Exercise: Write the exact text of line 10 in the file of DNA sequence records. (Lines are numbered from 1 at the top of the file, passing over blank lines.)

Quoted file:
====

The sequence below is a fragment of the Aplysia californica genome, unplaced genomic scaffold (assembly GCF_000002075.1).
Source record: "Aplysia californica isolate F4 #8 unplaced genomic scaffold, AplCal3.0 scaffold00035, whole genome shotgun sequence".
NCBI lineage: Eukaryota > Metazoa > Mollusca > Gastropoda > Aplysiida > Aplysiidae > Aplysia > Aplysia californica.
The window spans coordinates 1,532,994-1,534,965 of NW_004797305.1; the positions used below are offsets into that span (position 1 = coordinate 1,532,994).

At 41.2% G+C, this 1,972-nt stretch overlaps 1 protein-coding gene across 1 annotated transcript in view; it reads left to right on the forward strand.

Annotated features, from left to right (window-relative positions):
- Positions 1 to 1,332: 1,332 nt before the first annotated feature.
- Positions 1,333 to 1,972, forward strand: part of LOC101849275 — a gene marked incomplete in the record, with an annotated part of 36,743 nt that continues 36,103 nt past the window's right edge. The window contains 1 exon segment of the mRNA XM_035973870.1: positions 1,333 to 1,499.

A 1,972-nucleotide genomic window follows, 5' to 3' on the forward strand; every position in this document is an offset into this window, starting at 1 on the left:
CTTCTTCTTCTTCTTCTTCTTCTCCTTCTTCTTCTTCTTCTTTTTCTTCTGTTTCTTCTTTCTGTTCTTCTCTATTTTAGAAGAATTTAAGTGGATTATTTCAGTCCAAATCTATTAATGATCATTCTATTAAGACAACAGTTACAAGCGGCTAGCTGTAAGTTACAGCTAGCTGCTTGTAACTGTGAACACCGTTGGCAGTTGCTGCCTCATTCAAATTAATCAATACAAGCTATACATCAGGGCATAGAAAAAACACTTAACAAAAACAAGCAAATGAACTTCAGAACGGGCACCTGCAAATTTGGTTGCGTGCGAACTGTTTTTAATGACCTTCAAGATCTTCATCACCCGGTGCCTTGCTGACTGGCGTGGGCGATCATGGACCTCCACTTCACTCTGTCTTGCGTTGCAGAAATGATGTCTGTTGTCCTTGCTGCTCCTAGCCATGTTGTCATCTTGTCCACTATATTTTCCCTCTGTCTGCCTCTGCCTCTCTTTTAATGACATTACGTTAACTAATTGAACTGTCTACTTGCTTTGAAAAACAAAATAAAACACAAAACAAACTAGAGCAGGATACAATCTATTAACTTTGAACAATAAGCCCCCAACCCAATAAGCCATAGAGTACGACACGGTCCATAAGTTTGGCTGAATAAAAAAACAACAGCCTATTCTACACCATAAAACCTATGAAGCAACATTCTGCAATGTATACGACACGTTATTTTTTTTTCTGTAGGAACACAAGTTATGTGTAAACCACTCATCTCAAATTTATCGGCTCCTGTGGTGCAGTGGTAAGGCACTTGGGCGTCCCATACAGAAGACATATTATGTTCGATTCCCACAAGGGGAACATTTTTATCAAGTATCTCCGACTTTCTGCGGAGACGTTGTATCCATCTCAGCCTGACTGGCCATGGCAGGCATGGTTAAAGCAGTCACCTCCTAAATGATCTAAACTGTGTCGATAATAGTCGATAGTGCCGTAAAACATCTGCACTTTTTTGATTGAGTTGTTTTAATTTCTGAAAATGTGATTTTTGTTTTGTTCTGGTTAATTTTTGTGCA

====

CTTCTTCTTCTTCTTCTTCTTCTCCTTCTTCTTCTTCTTCTTTTTCTTCTGTTTCTTCTTTCTGTTCTTCTCTATTTTAGAAGAATTTAAGTGGATTATTTCAGTCCAAATCTATTAATGATCATTCTATTAAGACAACAGTTACAAGCGGCTAGCTGTAAGTTACAGCTAGCTGCTTGTAACTGTGAACACCGTTGGCAGTTGCTGCCTCATTCAAATTAATCAATACAAGCTATACATCAGGGCATAGAAAAAACACTTAACAAAAACAAGCAAATGAACTTCAGAACGGGCACCTGCAAATTTGGTTGCGTGCGAACTGTTTTTAATGACCTTCAAGATCTTCATCACCCGGTGCCTTGCTGACTGGCGTGGGCGATCATGGACCTCCACTTCACTCTGTCTTGCGTTGCAGAAATGATGTCTGTTGTCCTTGCTGCTCCTAGCCATGTTGTCATCTTGTCCACTATATTTTCCCTCTGTCTGCCTCTGCCTCTCTTTTAATGACATTACGTTAACTAATTGAACTGTCTACTTGCTTTGAAAAACAAAATAAAACACAAAACAAACTAGAGCAGGATACAATCTATTAACTTTGAACAATAAGCCCCCAACCCAATAAGCCATAGAGTACGACACGGTCCATAAGTTTGGCTGAATAAAAAAACAACAGCCTATTCTACACCATAAAACCTATGAAGCAACATTCTGCAATGTATACGACACGTTATTTTTTTTTCTGTAGGAACACAAGTTATGTGTAAACCACTCATCTCAAATTTATCGGCTCCTGTGGTGCAGTGGTAAGGCACTTGGGCGTCCCATACAGAAGACATATTATGTTCGATTCCCACAAGGGGAACATTTTTATCAAGTATCTCCGACTTTCTGCGGAGACGTTGTATCCATCTCAGCCTGACTGGCCATGGCAGGCATGGTTAAAGCAGTCACCTCCTAAATGATCTAAACTGTGTCGATAATAGTCGATAGTGCCGTAAAACATCTGCACTTTTTTGATTGAGTTGTTTTAATTTCTGAAAATGTGATTTTTGTTTTGTTCTGGTTAATTTTTGTGCA